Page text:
The Dears

Gang of Losers

(Arts and Crafts; 2006)

By Dom Sinacola | 3 November 2006

What. The. Fuck.

Not a [stylized] comment to be taken lightly, as it denotes, under normal circumstances, a flabbergasted and awed, unnerving reaction; reaction to music, in CMG’s case, where notes and the boreal spread of notes abound in startling arrays of timing, prolificacy, recontextualization, atonality, absurdity, structure, and so on and so forth. In the case of the Dears’ third “official” album, and first for Toronto imprint Arts & Crafts, home of interesting artists like Feist, New Buffalo, and the Hidden Cameras, normalcy is understated for a much more mediocre, boring, phoned-in, lyrically tripe-y batch of tip-toeing Brit-pop snooze-o-rama-fests. The dashes don’t end there--they only multiply and increase in girth--because asides are necessary and parentheses won’t do any justice. Yet, What. The. Fuck, the Dears? Must we list the reasons behind such a standardly exciting phrase being bastardized by blandness?

We must: First, the Dears are a band--no! a gang--of mendacious politicians. We must get this over with, put this to rest, the fact that a gelatinous veil of latent political, liberal intentions seems to hang over every freshly greased joint on this contraption. Take a gander at the track names; sufficiently amorphous but instinctually melodramatic. Then notice singer/lead buck Murray Lightburn’s incessant allusions to those left out, to “losers,” to “pariahs,” to people that don’t live up to their blatant racial stereotypes. This, combined with a malaise of symbolic touchstones, like guns and blood and fear and leadership and statements beginning with “clearly,” and with the fact that Lightburn, who is black, further investigates socially trying perspectives in “Whites Only Party,” manufactures, intended or not, a shade of political fervor only as honest and as effective as an Art Brut illusion. Lightburn croons--because he’s got the band’s secret weapon, a powerful, if aching, tenor [I will only use “croon” this once and these are the only lyrics I can allow here]--“Well I thought that we’d all care about peace / And I thought that we’d all care about love and loss,” from the tragically titled “Ballad Of Humankindness.” Are ya serious? And the rest of the album shares similar platitudes, never saved, elevated, or really justified by layered orchestration, earnestness, or even Lightburn’s range. It’s exactly this kind of overwrought, insipid poetry that drowns an already tenuous bloatpop spectacle. Must we explain Gang of Losers to those uninitiated with the Montreal sextet?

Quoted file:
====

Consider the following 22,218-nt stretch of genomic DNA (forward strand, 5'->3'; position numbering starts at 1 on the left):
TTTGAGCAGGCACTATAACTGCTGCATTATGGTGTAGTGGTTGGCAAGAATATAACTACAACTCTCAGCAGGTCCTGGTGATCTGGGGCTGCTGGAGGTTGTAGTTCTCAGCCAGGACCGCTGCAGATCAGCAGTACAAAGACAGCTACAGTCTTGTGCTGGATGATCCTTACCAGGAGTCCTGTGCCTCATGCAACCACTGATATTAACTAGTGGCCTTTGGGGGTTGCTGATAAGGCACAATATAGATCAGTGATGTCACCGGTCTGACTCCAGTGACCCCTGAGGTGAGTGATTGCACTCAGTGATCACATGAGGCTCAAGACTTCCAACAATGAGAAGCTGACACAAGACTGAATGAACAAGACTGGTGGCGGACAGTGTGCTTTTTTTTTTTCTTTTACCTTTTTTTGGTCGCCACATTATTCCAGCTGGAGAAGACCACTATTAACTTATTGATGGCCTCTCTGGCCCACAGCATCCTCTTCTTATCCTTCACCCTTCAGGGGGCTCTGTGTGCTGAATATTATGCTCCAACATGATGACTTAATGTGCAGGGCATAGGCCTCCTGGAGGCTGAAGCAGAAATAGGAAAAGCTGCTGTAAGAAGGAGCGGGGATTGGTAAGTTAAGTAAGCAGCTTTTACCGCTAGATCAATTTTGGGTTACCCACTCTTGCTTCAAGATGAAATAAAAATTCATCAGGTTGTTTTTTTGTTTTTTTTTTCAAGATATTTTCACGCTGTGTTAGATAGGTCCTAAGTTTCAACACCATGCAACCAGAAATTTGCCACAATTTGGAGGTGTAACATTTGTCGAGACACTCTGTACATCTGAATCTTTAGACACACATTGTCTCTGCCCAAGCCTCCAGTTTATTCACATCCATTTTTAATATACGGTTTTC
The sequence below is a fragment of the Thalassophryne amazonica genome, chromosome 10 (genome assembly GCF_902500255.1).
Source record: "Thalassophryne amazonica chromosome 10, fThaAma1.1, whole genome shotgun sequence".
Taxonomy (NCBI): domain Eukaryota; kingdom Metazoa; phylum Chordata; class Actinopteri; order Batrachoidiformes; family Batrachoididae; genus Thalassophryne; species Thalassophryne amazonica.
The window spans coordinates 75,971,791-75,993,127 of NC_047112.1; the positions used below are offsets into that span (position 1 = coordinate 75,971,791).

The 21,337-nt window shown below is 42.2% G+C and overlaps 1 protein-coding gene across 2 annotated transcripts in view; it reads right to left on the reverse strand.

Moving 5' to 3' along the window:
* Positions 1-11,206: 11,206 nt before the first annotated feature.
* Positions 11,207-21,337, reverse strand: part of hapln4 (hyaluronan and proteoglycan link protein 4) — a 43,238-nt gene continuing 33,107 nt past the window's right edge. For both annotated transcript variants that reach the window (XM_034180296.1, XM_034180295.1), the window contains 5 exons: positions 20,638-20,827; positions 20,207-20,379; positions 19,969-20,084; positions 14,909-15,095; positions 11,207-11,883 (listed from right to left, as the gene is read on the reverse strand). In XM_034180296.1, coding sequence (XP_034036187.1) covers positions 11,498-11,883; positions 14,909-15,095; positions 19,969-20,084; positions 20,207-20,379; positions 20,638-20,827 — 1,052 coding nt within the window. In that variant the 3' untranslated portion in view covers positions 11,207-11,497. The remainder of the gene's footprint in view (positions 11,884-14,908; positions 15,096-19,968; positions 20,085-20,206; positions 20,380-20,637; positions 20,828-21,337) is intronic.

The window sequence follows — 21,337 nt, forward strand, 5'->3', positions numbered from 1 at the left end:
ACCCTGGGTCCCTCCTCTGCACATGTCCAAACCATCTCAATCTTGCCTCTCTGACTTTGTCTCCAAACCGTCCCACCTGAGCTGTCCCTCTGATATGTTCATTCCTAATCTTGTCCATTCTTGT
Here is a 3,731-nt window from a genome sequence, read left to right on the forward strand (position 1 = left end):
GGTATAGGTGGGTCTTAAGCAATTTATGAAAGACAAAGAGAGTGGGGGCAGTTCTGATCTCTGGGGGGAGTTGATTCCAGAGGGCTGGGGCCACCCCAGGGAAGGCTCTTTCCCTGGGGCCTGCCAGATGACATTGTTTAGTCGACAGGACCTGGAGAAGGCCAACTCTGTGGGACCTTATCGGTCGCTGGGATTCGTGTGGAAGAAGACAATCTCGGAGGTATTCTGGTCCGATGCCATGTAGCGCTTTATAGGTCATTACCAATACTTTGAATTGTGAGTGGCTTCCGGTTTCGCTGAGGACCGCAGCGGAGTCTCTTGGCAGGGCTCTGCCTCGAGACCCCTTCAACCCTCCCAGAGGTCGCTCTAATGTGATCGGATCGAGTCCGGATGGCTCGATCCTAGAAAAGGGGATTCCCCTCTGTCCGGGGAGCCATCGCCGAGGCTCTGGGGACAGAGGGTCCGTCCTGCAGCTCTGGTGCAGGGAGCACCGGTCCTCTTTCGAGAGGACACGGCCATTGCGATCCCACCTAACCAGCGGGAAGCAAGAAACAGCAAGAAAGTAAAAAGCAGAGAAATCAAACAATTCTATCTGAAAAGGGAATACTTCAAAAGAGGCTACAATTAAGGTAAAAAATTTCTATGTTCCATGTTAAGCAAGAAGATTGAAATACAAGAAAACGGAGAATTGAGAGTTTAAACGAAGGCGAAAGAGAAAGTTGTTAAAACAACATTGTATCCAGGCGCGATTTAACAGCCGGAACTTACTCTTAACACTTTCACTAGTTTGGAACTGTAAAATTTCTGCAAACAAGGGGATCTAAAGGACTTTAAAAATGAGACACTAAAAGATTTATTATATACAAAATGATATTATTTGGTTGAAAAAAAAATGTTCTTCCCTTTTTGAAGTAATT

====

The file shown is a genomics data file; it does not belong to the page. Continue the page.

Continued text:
We must: Second--being the second reason why the F-bomb is so appropriate for this dud--Losers rides the fluffy tails of two albums preceding, the chewy, introspective End Of A Hollywood Bedtime Story (2000) and the chewier, introspectivier, not to mention grandiose, No Cities Left (2004). Of course, they have the 2004 live disc and the 2001 compilation of Lightburn’s unreleased recordings, but Losers makes for a logical continuation of their proper studio output, retreading themes of love, loss, understanding, windy whatever, with an over-publicized restraint in their typically starsucking sound. So, as opposed to “orchestral,” hiccuping electric arpeggios, rising dunes of synth, multitracked and precious vocals from keyboardist Natalia Yanchek, and plodding, repetitive snare-whomping are “stripped” and, like recent, much better Delgados fare before them, represent a new poppier and concise version of a band already maligned with hyperbolic compliments and an excessive palette. “Sinthtro,” despite that godforsaken name, is an instrumental too obligatory to be contemplative. “Ticket To Immortality” is a middling climb of Morissey harmonies and crunching guitars buttressed by aimless white space. “There Goes My Outfit” attempts a slinkier grace with strange bass buzzing underneath the already worn “na na” outro, but the total, legato and all, might as well implicate the band in charges of plagiarism, aping their own first couple tracks. “I Fell Deep” busts out, and uses those words as lyric, with an organ and a sacred hammering home of drums and more plaintive vocals, and then “Find Our Way To Freedom” pauses for a morbid undercurrent of deep humming before finishing in exactly the same way. Yeesh, how long is this thing?

And thirdly, it’s hard to stomach a pretty damn good song amongst so much loose dreck. That song is “Love Then Hate”…I mean, “Hate Then Love.” Whatever. Who cares? The lyrics, once again, do not matter, but Lightburn’s choral melody is just the kind of pleasing Houndstooth throwback that Charles Bissel could handle. The song maintains a balance between riff and production, between strained bombast and natural, earned tension, a healthy success where every other song basically loses control. Even if studio sheen has never been a killer with the band, and doesn’t become intrusive enough here to lapse into consternation and numbness, the Dears seem to achieve maturity through a retroactive practice of pop sense, doing very, very little to actually pare their music down into concise, better realized arrangements.

So, What. The. Fuck: tropes out the wazoo, infuriating and conspicuous politics, soaring vocals that are as hollow as Mark Abraham’s puppy-hating heart, and more critical lauding than you can shake a Juno at. Gang of Losers has left me with little but slight unbelief, a new desire to listen to Elbow’s first record, and a phrase that employs periods instead of exclamation points in order to drive home uninteresting doubts about fellow critics. The album isn’t terrible enough to expunge all of my faith in humanity, but I’ve been flabbergasted by the mundane, which, for Losers, is the sign of a loss of catharsis and of a mainstay in its final throes.